I will not go further into the debate of what makes this generation different from ours. Each generation is different. When I was in my 20s, it was the dot-com boom and bust. It was the closing of an era of spandex pants, MTV, Sony Walkmans, Michael Jackson, and more. Internet as you know it, back then, was non-existent. We only dreamed of having our Letters to the Editor published in a local paper.

We, however, had more time to stroll around. To connect to people physically. Colored TV and remote controls were scant. Music shifted from loud to raw. Kurt Kobain committed suicide.

My main source of news was radio. Cable TV was a luxury. We had our taste of real democracy in 1986 after years of Martial Law.

Oh, when we were in our 20s, we also wore tight jeans and leather jackets. And we were in rock bands too. We were angry too, and we expressed that in arts, music, and writing.

Kids These Days may be right in telling us the biggest difference today’s generation and mine. My purpose and motivation back then was: finish school, land a job (and keep playing music, if you still have time).

Today, this has changed a lot. I see more young adults traveling. I see them creating content (e.g. #selfies and #ootd). I see them write. They still consume news, but differently. You’ll be surprised that they sometimes know more than we do. Life for them is about making their mark early. They have more tools, more canvass to play with. They have more friends they even have not met physically.

In the Philippines, young adults make more money that I do when I was their age.

Digital technology has changed the way we perceive the world.

Imagine having no Facebook, mobile phones and Tumblr. My kids cannot fathom the idea of having no wi-fi at home or in a restaurant. When I was at a family reunion last year in a far-flung area in Bacolod, the kids were all looking for Internet connection. Amusing? Just go to South Korea and see how a wired world looks like.

Both New York Times and the Time magazine articles are looking at a generation of young Americans. But they both offer some global insights that may apply to Filipino Millenials.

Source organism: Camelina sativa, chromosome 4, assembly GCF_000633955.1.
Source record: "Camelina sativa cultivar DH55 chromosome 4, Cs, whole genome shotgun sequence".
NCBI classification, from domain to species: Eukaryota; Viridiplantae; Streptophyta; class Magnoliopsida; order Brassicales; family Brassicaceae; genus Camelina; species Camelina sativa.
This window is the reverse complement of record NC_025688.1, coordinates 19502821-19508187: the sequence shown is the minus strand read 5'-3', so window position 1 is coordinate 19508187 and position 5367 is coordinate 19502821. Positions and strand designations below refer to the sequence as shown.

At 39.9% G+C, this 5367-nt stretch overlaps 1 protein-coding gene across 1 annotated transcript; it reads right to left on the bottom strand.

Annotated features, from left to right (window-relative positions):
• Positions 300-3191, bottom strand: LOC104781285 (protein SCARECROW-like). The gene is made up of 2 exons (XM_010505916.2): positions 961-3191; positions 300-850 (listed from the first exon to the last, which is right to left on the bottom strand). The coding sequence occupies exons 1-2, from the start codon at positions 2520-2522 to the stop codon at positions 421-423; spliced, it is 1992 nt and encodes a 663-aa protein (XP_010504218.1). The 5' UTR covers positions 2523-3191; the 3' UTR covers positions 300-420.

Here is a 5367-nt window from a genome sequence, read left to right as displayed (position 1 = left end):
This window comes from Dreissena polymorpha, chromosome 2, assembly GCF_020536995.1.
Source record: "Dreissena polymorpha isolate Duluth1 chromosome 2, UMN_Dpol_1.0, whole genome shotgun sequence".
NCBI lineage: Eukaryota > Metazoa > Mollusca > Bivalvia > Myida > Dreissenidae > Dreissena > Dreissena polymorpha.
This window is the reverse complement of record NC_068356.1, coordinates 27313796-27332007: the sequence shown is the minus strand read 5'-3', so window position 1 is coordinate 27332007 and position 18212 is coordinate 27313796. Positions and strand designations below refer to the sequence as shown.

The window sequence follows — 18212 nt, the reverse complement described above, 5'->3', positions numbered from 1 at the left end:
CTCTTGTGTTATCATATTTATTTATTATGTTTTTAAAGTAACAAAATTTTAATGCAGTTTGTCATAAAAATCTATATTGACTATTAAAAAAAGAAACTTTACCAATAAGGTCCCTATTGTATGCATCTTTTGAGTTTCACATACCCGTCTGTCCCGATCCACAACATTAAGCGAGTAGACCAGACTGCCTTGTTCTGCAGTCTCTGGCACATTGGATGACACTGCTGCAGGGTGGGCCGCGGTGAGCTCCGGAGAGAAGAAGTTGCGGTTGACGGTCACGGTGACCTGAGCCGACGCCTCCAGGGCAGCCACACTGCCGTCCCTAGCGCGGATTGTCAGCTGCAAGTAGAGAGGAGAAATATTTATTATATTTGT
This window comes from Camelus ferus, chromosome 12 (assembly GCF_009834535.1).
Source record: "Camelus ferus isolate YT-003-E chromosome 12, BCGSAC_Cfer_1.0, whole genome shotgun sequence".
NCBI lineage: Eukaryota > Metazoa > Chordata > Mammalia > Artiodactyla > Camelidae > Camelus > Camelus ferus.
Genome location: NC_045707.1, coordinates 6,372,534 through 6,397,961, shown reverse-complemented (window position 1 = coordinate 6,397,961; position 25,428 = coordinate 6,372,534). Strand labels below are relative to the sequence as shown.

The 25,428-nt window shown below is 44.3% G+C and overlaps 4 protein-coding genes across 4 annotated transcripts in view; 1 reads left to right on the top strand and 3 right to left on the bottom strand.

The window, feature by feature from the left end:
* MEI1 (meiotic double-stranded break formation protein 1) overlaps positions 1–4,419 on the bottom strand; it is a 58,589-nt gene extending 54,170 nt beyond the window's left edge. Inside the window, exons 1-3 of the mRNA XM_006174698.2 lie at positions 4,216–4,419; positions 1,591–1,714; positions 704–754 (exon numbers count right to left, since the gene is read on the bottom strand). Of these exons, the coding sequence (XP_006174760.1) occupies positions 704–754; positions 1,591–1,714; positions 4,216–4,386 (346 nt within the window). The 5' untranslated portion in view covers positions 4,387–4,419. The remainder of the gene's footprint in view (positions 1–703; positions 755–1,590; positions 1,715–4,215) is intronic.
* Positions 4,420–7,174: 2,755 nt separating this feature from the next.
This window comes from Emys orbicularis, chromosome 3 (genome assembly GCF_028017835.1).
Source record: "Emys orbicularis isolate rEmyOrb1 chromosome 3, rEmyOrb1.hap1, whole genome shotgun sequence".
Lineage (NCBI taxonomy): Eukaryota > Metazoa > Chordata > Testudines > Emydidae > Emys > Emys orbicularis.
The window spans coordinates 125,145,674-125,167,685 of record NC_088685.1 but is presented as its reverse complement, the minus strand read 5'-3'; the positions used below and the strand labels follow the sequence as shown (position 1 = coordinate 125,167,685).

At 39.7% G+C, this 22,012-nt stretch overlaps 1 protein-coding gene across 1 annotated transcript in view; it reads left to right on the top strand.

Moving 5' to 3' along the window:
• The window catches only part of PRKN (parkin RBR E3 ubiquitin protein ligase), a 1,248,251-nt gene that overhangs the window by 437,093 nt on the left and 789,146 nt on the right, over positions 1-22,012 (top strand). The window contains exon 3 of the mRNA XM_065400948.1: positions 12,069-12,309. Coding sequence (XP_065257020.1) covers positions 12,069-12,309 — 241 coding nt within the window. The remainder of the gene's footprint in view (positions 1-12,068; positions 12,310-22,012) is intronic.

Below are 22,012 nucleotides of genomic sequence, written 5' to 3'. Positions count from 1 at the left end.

Today, I hope to find that out.  It is my first day in class and I’m teaching newswriting to a group of Millenials. Do they still care about news? How do they define news? What’s news to them? Do they still go to news websites to read up on the latest news on Senator Juan Ponce Enrile resigning as Senate President? Let me find out and will tell you more about it.



I was with a couple friend last night. They were full of energy, passion and love. (I always see them together in photos on my facebook profile).  I was also with old, new friends, colleagues that day. They smiled, laughed and cried. I wished I could read minds. I wonder what they were thinking. Soon, my brothers and sisters.

Reading nice things that people were saying about you was a surreal ending to a journey.

The world opens up. You surrender to the times. You look up, down, side to side. More opportunities waiting. I’ve heard words like courage, honor, respect, and integrity — big words that were meant for heroes, super heroes.

I’m almost 40 and as they say, it begins now–life.





Where do big ideas come from?

From 17-year-olds who have the capacity to learn, the time, and the Internet as their playground. I bought a book called Digital Disruption: Unleashing the next wave of innovation from Amazon several weeks ago. It starts with a story of a boy named Thomas Suarez. Let him tell his story.

Imagine, there will be more of these kids creating the future. We should all be wary because they will create the next Facebook.